New legal issues for Balenciaga. The fashion house owned by continues to make people argue about the choice to take inspiration from 'pop' consumer products for their creations. After the luxury versions of the Ikea bag, Balenciaga, who is headed by designer Demna Gvasalia proposed this time a pine-shaped key ring that seems inspired by the famous Arbre Magique car perfumes . The Balenciaga key ring is on sale at 195 euros in light blue, pink, green and black and is made of soft calf leather, while the car perfume costs around two euros.

Car-Freshner Corporation and Julius Sämann Ltd, owner of the Arbre Magique products, has thus decided to sue the Kiering for not asking permission to use the famous colored pine, as they did other brands by starting a cooperation.

The famous stylized tree has already been adopted by other companies producing goods different from perfume diffusers, including Anya Hindmarch, but always in agreement with the right holders.

The Panther goes to Court.

By order n. 46868 filed in the Court on 13 November 2014, the Second Criminal Chamber of the Italian Supreme Court decided, to remit the examination of United Penal Sections on the following question: "if the introduction on the market of serial morphological toys, not bearing any brand, constituents the unlawful reproduction of articles protected by trademark is an offense according to Articles 473 and 474, or in art. 517

of the criminal code".

The case arose from the introduction into Italian territory of a batch of 21,822 puppets depicting a counterfeited

MGM "Pink Panther".

On the merits, the Territorial Court observed that the puppets seized strongly resemble the character "Pink Panther", which are a specific registered trademark and, therefore, as such, subject to trademark protection.

The Court is expected to rule in the next two months.

Is Rubik's Cube a Trademark?

According to the judgment of 25 November 2014 (Case T-450/09) of the Court of Justice of the European Union, "the registration of the shape of the Rubik's Cube as a EU trademark is valid. The graphical representation of the cube does not involve a technical solution that prevents it to be protected as a trademark. "

The ruling solves a dispute arose as a result a registration request in front of the the application filed  in 1996, by Seven Towns a British company that manages the intellectual property rights related to the "Rubik's Cube" - for the registration as a Community trade mark of the three-dimensional shape of the cube to "puzzle in three dimensions.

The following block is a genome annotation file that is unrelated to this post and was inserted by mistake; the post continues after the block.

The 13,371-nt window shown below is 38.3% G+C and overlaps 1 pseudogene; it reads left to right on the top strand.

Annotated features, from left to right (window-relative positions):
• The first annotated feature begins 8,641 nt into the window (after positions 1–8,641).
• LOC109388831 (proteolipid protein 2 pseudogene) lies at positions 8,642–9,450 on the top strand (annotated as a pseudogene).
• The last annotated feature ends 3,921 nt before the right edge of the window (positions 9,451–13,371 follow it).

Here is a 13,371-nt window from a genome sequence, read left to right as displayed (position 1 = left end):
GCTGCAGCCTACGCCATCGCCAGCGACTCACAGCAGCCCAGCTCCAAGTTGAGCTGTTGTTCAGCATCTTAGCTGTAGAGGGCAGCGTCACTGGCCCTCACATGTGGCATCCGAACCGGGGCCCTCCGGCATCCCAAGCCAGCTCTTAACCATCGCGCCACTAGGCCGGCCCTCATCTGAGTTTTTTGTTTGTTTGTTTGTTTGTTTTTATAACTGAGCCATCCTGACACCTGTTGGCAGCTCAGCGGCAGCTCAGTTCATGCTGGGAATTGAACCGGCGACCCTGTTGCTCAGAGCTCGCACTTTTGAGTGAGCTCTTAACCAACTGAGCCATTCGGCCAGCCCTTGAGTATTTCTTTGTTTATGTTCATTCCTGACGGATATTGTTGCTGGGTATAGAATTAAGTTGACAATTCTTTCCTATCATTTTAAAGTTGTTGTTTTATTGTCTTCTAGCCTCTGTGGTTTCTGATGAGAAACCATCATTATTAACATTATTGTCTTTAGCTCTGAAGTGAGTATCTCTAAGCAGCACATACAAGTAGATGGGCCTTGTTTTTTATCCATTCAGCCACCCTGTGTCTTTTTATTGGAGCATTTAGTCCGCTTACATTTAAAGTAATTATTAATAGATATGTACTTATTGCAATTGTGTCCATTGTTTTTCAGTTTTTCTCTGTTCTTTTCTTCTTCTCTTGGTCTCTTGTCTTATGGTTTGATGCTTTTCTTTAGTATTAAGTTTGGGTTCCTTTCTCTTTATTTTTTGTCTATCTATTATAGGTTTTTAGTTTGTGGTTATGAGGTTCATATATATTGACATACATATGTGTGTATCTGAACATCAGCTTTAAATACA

In 1999 Seven Towns registered the famous cubes as a European trade mark. In 2006 Simba Toy, a German company that manufactures toys, filed for declaration of invalidity of the trademark.

According to the Court, the thick black lines that are part of that structure and appearing on the representations of the cube drawing a grid within them do not make any reference to a rotation capacity of the individual elements of the cube and, therefore, are not a technical function.

Indeed, the ability of rotation of the vertical and horizontal bands of the Rubik's cube is not derived from or black lines nor the grid structure, but by an internal mechanism of the cube that is invisible on its graphical representations. Consequently, the registration of the shape of the Rubik's Cube as a EU trademark can not be denied on the ground that it incorporates a technical function.

The Court also notes that the mark in question does not entitle the owner to prevent third parties to market all kinds of puzzles in three dimensions with a capacity of rotation, since the monopoly of commercialization of the owner is limited to the puzzle three dimensions having the shape of a cube whose faces are posted grid structure.

Finally, the Court considers that the cubic structure grid stand considerably from the representations of other puzzles in three dimensions on the market. This structure is therefore equipped with a distinctive character that enables consumers to identify the producer of the goods for which the mark is registered.

The ruling can now be appealed before the Court of Justice within two months of its service.